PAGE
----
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Dr. Fauci: Testing Issues Not the Fault of Trump, Something Every President Would Have Run Into

Dr. Anthony Fauci, the Centers for Disease Control and Prevention (CDC) immunologist at the forefront of the effort to combat the spread of the coronavirus, said Tuesday that the blame for the slow pace of testing for the disease in the U.S. does not lie with either President Trump or really, anyone in particular.

“Nobody’s fault. There wasn’t any bad guys there. It just happened,” Fauci told conservative radio host Hugh Hewitt during his Tuesday morning broadcast.

“The system itself as it was set up, which serves certain circumstances very well, was not well-suited to the kind of broad testing that we needed the private sector to get involved in,” he explained. “The regulatory constraints, which under certain circumstances are helpful and protective of the American people were not suited to the emergence of this particular outbreak. So there was a confluence of a bunch of things.”

Fauci, the director of the National Institute of Allergy and Infectious Diseases since 1984, told Hewitt that handing over much of the testing to private sector “heavy hitter companies” was the right way to go.  “I think what you’re going to be seeing looking forward is a major, major improvement in the availability of testing,” he said.

Hewitt asked Fauci if the testing issues were President Trump’s fault, or something every president would have run into.

“Oh, absolutely,” Fauci replied.  “This has nothing to do with anybody’s fault, certainly not the President’s fault.”

When asked what it was like to work with President Trump, Fauci said that it was “an interesting experience.”

“You know, each president has their own unique character. He’s somebody who is very active, a lot of things going on, very direct, very decisive.”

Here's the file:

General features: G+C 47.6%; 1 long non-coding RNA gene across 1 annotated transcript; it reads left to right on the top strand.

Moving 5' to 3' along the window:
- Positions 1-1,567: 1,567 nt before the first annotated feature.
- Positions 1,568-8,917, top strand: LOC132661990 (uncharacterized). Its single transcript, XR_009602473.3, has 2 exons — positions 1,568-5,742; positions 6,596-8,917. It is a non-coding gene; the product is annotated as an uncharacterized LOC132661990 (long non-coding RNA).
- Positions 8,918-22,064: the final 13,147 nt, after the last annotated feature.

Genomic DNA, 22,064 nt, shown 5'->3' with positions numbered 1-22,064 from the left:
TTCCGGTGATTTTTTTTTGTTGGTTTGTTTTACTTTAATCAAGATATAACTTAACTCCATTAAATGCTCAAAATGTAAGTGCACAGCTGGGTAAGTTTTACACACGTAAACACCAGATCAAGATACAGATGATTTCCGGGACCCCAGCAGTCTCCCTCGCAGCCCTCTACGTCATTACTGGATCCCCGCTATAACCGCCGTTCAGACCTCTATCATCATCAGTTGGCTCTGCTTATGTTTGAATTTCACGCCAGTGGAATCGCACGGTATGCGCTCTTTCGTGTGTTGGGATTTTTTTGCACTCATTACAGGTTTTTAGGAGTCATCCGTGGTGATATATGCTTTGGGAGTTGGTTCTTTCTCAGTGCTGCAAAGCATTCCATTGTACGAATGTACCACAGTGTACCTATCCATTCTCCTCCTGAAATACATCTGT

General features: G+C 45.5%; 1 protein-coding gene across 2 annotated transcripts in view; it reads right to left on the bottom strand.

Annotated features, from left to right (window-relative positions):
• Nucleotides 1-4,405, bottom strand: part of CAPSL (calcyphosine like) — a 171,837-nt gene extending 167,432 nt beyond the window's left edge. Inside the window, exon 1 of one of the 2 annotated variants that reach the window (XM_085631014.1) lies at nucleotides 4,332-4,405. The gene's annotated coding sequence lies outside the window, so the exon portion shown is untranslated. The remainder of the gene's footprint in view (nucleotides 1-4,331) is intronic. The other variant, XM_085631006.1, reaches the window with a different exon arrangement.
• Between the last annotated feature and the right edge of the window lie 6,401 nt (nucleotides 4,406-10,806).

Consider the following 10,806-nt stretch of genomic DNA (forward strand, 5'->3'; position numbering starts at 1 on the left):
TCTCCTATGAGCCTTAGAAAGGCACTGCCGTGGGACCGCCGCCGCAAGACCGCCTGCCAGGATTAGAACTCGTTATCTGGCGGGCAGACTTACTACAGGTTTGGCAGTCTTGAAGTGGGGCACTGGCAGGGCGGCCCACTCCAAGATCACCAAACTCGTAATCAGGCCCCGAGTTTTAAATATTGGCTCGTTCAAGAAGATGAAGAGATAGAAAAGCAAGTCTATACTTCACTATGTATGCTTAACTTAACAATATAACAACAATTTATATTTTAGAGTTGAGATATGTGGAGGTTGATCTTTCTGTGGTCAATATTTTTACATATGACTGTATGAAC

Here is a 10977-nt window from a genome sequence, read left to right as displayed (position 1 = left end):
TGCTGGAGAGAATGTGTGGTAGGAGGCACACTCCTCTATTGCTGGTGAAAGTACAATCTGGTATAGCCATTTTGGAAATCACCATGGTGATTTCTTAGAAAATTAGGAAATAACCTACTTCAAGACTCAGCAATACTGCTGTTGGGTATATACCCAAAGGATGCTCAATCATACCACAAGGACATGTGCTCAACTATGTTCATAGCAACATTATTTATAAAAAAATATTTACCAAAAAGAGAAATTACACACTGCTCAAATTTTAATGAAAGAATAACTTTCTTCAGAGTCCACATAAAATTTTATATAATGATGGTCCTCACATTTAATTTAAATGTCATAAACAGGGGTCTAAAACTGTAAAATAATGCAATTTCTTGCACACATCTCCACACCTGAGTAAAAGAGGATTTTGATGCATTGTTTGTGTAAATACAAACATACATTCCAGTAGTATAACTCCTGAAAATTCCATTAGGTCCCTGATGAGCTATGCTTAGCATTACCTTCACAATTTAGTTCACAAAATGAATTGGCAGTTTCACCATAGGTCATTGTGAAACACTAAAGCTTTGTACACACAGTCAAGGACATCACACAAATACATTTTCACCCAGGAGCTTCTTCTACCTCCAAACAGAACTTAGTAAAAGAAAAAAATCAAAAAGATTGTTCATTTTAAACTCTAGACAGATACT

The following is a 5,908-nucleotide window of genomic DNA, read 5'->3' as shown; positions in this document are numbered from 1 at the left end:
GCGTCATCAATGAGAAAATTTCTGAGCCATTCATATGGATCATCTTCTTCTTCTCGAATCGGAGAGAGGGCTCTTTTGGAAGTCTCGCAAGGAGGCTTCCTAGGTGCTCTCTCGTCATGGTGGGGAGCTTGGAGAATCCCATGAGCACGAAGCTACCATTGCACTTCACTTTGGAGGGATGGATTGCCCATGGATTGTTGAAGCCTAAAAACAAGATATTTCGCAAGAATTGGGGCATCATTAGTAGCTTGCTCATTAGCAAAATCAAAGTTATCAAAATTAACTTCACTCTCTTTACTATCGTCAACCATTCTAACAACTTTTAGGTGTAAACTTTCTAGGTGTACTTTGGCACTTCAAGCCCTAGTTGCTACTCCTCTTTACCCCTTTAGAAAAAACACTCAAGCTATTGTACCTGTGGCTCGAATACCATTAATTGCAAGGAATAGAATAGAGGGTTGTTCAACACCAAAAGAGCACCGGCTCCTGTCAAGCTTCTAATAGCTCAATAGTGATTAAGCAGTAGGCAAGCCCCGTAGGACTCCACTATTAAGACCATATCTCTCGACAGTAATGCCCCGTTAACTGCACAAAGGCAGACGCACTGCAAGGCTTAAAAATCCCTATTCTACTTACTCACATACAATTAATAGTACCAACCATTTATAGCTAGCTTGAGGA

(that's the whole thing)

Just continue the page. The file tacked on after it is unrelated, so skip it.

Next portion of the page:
Hewitt also asked the doctor the $100,000 question about the coronavirus endgame, noting that the “Great Influenza” of 1918 first appeared in Kansas in the spring of 1918 and was more deadly with each subsequent wave. Sometimes diseases, however, disappear during the summer and never come back.

“Is there any science to tell us if we’re like getting crowd immunity, or if it’s going to come back in a more virulent form?” he asked.

“You know, we do not know,” Fauci responded. “When we suppressed the SARS Coronavirus, it went away and never came back. We are hoping that if we can suppress this by mitigation and by containment over the next few months that when we get into the deep summer, that it will disappear.”

Even if the virus doesn’t disappear, Fauci noted that the summer “will give us more breathing room to develop therapies as well as a vaccine.”He added, “But the direct answer to your question is we do not know if it will come back and how it will come back. It’s a possibility, but we just need to be prepared for it.”

At a press briefing today with his Coronavirus Task Force, President Trump expressed total optimism that the U.S. will conquer the virus and when that happens, “the economy will go through the roof.”

The president also praised his team effusively, calling them “total pros.”